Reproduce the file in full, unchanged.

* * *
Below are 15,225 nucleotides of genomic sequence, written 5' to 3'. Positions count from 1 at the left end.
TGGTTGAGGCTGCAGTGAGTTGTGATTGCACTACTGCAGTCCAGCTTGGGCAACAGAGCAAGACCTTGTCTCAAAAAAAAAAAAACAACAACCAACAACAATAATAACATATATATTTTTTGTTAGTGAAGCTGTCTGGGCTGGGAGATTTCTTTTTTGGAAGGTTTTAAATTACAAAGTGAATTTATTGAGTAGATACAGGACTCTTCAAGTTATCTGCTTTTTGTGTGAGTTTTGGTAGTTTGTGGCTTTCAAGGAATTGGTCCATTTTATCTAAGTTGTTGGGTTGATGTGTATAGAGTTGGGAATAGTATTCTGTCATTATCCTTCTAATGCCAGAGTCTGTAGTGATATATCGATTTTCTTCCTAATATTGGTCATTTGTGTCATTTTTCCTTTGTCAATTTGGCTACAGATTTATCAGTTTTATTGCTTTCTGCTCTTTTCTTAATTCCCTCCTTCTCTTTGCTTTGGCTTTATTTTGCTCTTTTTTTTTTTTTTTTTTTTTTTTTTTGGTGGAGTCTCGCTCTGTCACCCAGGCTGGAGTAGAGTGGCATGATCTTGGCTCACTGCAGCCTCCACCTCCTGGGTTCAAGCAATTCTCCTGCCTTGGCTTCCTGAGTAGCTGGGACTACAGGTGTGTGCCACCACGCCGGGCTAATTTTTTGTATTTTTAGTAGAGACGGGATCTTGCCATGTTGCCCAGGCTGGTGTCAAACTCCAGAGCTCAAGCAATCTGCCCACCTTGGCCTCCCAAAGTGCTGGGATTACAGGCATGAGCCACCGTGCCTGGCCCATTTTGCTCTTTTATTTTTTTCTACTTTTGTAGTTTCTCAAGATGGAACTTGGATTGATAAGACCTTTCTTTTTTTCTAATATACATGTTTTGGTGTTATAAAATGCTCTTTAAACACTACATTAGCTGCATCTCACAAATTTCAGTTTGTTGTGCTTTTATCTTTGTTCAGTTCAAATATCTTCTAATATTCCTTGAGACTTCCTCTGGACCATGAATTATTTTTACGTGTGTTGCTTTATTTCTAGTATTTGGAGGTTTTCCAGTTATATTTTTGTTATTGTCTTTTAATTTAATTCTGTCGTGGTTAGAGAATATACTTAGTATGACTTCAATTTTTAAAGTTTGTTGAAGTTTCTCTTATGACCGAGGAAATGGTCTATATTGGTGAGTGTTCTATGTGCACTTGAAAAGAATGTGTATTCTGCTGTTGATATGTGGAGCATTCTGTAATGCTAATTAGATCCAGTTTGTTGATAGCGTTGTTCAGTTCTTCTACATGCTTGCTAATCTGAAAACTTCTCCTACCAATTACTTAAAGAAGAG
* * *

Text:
Below are 15,225 nucleotides of genomic sequence, written 5' to 3'. Positions count from 1 at the left end.
TGGTTGAGGCTGCAGTGAGTTGTGATTGCACTACTGCAGTCCAGCTTGGGCAACAGAGCAAGACCTTGTCTCAAAAAAAAAAAAACAACAACCAACAACAATAATAACATATATATTTTTTGTTAGTGAAGCTGTCTGGGCTGGGAGATTTCTTTTTTGGAAGGTTTTAAATTACAAAGTGAATTTATTGAGTAGATACAGGACTCTTCAAGTTATCTGCTTTTTGTGTGAGTTTTGGTAGTTTGTGGCTTTCAAGGAATTGGTCCATTTTATCTAAGTTGTTGGGTTGATGTGTATAGAGTTGGGAATAGTATTCTGTCATTATCCTTCTAATGCCAGAGTCTGTAGTGATATATCGATTTTCTTCCTAATATTGGTCATTTGTGTCATTTTTCCTTTGTCAATTTGGCTACAGATTTATCAGTTTTATTGCTTTCTGCTCTTTTCTTAATTCCCTCCTTCTCTTTGCTTTGGCTTTATTTTGCTCTTTTTTTTTTTTTTTTTTTTTTTTTTTGGTGGAGTCTCGCTCTGTCACCCAGGCTGGAGTAGAGTGGCATGATCTTGGCTCACTGCAGCCTCCACCTCCTGGGTTCAAGCAATTCTCCTGCCTTGGCTTCCTGAGTAGCTGGGACTACAGGTGTGTGCCACCACGCCGGGCTAATTTTTTGTATTTTTAGTAGAGACGGGATCTTGCCATGTTGCCCAGGCTGGTGTCAAACTCCAGAGCTCAAGCAATCTGCCCACCTTGGCCTCCCAAAGTGCTGGGATTACAGGCATGAGCCACCGTGCCTGGCCCATTTTGCTCTTTTATTTTTTTCTACTTTTGTAGTTTCTCAAGATGGAACTTGGATTGATAAGACCTTTCTTTTTTTCTAATATACATGTTTTGGTGTTATAAAATGCTCTTTAAACACTACATTAGCTGCATCTCACAAATTTCAGTTTGTTGTGCTTTTATCTTTGTTCAGTTCAAATATCTTCTAATATTCCTTGAGACTTCCTCTGGACCATGAATTATTTTTACGTGTGTTGCTTTATTTCTAGTATTTGGAGGTTTTCCAGTTATATTTTTGTTATTGTCTTTTAATTTAATTCTGTCGTGGTTAGAGAATATACTTAGTATGACTTCAATTTTTAAAGTTTGTTGAAGTTTCTCTTATGACCGAGGAAATGGTCTATATTGGTGAGTGTTCTATGTGCACTTGAAAAGAATGTGTATTCTGCTGTTGATATGTGGAGCATTCTGTAATGCTAATTAGATCCAGTTTGTTGATAGCGTTGTTCAGTTCTTCTACATGCTTGCTAATCTGAAAACTTCTCCTACCAATTACTTAAAGAAGAG